Schuster's thesis adviser, Richard Russo, has a more nuanced take. "Maybe it's something Joe and I have in common," he says via phone from his home on the coast of Maine. "I'm a recovering Catholic. At times I still speak in the language of the Church. I've never been able to find language to speak of important matters except in the language of the Church."
When you think about it, what else but the language of the Church would be a suitable match for a subject as profound as baseball? In one of the great twentieth-century American Catholic novels, Walker Percy's The Moviegoer (which also happens to be one of Schuster's favorites; he once made a pilgrimage to Percy's hometown of Covington, Louisiana), protagonist Binx Bolling can't separate his Catholic upbringing from his devotion to the movies.
(In the Schuster household, the Cardinals have always been the One True Religion. The family, scattered now that the younger Schusters have grown up and gone, observed the holiest occasion of 2011, the sixth game of the World Series, together, watching in separate locations and sharing thoughts and observations via cell phone. Between the ninth and eleventh innings, Schuster estimates, they exchanged 100 texts.)
Unlike a lot of first novels, The Might Have Been is largely devoid of autobiography — save for an epileptic Pomeranian named Grizzly who bears an uncanny resemblance to one of Schuster's dogs and a minor character who tries to sing "I Say a Little Prayer" but forgets the lyrics. Debra Carpenter, Schuster's dean at Webster, attributes this to the writer's maturity. Schuster himself claims it's because he's not sufficiently interesting.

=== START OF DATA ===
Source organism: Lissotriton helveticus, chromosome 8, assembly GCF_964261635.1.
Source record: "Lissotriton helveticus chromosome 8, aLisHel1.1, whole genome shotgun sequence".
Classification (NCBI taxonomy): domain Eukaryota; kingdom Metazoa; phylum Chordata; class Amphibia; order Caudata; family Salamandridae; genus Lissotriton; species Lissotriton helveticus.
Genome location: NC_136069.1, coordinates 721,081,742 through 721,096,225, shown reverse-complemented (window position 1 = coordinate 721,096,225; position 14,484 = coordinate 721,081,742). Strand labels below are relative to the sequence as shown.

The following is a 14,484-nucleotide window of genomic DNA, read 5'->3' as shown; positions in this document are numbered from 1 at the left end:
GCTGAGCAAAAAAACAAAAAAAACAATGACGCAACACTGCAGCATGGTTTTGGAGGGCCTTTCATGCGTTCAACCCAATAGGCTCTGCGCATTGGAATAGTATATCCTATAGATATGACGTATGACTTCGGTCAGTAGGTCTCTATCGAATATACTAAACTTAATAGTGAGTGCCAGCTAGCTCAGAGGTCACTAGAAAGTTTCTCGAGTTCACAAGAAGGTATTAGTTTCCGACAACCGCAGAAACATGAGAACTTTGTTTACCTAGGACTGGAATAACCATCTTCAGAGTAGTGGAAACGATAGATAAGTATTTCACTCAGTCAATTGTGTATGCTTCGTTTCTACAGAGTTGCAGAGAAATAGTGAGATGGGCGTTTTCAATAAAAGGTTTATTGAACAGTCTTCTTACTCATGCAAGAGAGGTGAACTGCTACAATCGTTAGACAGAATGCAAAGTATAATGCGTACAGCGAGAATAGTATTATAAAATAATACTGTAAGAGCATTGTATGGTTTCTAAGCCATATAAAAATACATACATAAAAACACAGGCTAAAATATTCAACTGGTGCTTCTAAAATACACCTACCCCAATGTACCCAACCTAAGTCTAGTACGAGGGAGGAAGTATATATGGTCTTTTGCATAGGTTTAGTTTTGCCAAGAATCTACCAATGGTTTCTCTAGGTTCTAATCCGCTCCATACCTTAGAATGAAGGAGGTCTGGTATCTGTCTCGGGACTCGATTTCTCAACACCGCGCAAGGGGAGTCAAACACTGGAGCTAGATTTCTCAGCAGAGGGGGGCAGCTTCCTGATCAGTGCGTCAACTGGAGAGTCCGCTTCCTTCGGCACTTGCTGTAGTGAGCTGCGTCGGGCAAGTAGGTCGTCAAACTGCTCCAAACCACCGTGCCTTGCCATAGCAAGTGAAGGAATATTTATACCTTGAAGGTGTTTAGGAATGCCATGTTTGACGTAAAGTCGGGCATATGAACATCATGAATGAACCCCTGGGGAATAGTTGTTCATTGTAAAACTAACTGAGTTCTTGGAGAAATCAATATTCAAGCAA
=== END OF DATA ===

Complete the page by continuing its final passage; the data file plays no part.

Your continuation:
Kenny Cook views it a little differently: "In terms of an autobiographical thread — and I don't think Joe would see this — it's coming to terms with a late-life commitment to a vocation you love without the promise of success."
Cook is right. "Kenny's more reflective about it than I am," Schuster laughs. Given time to reflect himself, however, he has a different answer:
"I've known people who get to a certain age and are consumed with regret and bitterness about the way their lives have turned out; it sometimes becomes the main fact of their lives at that point," he notes. "When I thought about what I wanted to do in my own life and hadn't to that point — I wanted to write novels. I had no idea whether what I wrote would get published, but I knew that if I didn't at least work as hard as I could to write the best novel I could, I might turn out to be one of those people who were filled with regret. I didn't want to do that, and so the only way I knew I could avoid it was to keep working at the novel. It might not end up published, I thought, but at least if I finished it, I wouldn't wake up one day years down the road and think about how I hadn't even tried to do what I wanted to do."